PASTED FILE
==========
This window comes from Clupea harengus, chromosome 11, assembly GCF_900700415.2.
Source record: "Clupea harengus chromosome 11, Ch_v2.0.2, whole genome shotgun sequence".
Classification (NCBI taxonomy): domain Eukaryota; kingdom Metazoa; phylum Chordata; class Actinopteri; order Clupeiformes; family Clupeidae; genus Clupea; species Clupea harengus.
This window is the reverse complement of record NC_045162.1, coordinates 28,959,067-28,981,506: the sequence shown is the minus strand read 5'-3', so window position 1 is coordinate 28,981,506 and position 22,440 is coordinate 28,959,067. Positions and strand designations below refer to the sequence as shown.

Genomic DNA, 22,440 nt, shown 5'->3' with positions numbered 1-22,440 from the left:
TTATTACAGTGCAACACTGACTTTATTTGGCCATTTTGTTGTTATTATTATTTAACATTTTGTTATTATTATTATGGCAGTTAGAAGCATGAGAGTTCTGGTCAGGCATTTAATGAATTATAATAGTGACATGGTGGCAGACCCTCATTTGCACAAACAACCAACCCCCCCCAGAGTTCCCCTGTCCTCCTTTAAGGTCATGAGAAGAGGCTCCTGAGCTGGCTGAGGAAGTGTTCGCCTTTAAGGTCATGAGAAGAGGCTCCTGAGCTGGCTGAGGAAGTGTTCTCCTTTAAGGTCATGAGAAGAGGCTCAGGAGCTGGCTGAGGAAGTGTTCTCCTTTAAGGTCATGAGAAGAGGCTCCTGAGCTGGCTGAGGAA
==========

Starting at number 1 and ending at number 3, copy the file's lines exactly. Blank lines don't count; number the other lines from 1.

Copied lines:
This window comes from Clupea harengus, chromosome 11, assembly GCF_900700415.2.
Source record: "Clupea harengus chromosome 11, Ch_v2.0.2, whole genome shotgun sequence".
Classification (NCBI taxonomy): domain Eukaryota; kingdom Metazoa; phylum Chordata; class Actinopteri; order Clupeiformes; family Clupeidae; genus Clupea; species Clupea harengus.